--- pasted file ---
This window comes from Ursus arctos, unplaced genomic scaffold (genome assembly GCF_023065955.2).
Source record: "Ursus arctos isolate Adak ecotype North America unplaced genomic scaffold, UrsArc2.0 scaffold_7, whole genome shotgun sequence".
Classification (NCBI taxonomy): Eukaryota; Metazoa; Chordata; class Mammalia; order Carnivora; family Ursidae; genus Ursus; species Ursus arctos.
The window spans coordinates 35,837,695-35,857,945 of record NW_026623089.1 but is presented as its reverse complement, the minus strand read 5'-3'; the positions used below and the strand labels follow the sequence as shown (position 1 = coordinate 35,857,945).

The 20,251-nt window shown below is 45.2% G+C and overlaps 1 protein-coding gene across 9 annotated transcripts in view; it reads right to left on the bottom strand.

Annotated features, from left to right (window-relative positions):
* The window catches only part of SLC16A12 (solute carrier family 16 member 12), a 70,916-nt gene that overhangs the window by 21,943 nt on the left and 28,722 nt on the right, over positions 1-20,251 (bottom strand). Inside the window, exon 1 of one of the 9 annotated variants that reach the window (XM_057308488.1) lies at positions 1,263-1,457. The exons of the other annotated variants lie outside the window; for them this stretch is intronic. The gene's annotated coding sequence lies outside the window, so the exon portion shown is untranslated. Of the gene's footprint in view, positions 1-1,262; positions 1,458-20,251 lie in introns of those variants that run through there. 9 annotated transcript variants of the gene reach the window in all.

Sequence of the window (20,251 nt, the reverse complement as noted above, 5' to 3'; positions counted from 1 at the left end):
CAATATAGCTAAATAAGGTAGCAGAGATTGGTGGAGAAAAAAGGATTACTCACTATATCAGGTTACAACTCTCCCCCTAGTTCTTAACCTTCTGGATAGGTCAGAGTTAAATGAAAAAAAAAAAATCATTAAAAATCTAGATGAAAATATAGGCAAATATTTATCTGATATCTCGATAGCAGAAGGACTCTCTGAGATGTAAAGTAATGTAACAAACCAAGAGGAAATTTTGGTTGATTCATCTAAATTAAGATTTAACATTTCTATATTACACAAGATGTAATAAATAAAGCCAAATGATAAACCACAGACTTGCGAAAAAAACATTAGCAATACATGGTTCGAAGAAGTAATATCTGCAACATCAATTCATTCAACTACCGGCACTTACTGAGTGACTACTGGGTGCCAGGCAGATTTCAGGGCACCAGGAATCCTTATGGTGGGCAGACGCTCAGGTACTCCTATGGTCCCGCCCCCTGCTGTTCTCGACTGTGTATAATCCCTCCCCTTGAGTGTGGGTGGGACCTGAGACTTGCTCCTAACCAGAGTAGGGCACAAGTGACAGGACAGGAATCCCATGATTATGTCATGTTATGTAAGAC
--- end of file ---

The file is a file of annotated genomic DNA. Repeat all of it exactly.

This window comes from Ursus arctos, unplaced genomic scaffold (genome assembly GCF_023065955.2).
Source record: "Ursus arctos isolate Adak ecotype North America unplaced genomic scaffold, UrsArc2.0 scaffold_7, whole genome shotgun sequence".
Classification (NCBI taxonomy): Eukaryota; Metazoa; Chordata; class Mammalia; order Carnivora; family Ursidae; genus Ursus; species Ursus arctos.
The window spans coordinates 35,837,695-35,857,945 of record NW_026623089.1 but is presented as its reverse complement, the minus strand read 5'-3'; the positions used below and the strand labels follow the sequence as shown (position 1 = coordinate 35,857,945).

The 20,251-nt window shown below is 45.2% G+C and overlaps 1 protein-coding gene across 9 annotated transcripts in view; it reads right to left on the bottom strand.

Annotated features, from left to right (window-relative positions):
* The window catches only part of SLC16A12 (solute carrier family 16 member 12), a 70,916-nt gene that overhangs the window by 21,943 nt on the left and 28,722 nt on the right, over positions 1-20,251 (bottom strand). Inside the window, exon 1 of one of the 9 annotated variants that reach the window (XM_057308488.1) lies at positions 1,263-1,457. The exons of the other annotated variants lie outside the window; for them this stretch is intronic. The gene's annotated coding sequence lies outside the window, so the exon portion shown is untranslated. Of the gene's footprint in view, positions 1-1,262; positions 1,458-20,251 lie in introns of those variants that run through there. 9 annotated transcript variants of the gene reach the window in all.

Sequence of the window (20,251 nt, the reverse complement as noted above, 5' to 3'; positions counted from 1 at the left end):
CAATATAGCTAAATAAGGTAGCAGAGATTGGTGGAGAAAAAAGGATTACTCACTATATCAGGTTACAACTCTCCCCCTAGTTCTTAACCTTCTGGATAGGTCAGAGTTAAATGAAAAAAAAAAAATCATTAAAAATCTAGATGAAAATATAGGCAAATATTTATCTGATATCTCGATAGCAGAAGGACTCTCTGAGATGTAAAGTAATGTAACAAACCAAGAGGAAATTTTGGTTGATTCATCTAAATTAAGATTTAACATTTCTATATTACACAAGATGTAATAAATAAAGCCAAATGATAAACCACAGACTTGCGAAAAAAACATTAGCAATACATGGTTCGAAGAAGTAATATCTGCAACATCAATTCATTCAACTACCGGCACTTACTGAGTGACTACTGGGTGCCAGGCAGATTTCAGGGCACCAGGAATCCTTATGGTGGGCAGACGCTCAGGTACTCCTATGGTCCCGCCCCCTGCTGTTCTCGACTGTGTATAATCCCTCCCCTTGAGTGTGGGTGGGACCTGAGACTTGCTCCTAACCAGAGTAGGGCACAAGTGACAGGACAGGAATCCCATGATTATGTCATGTTATGTAAGAC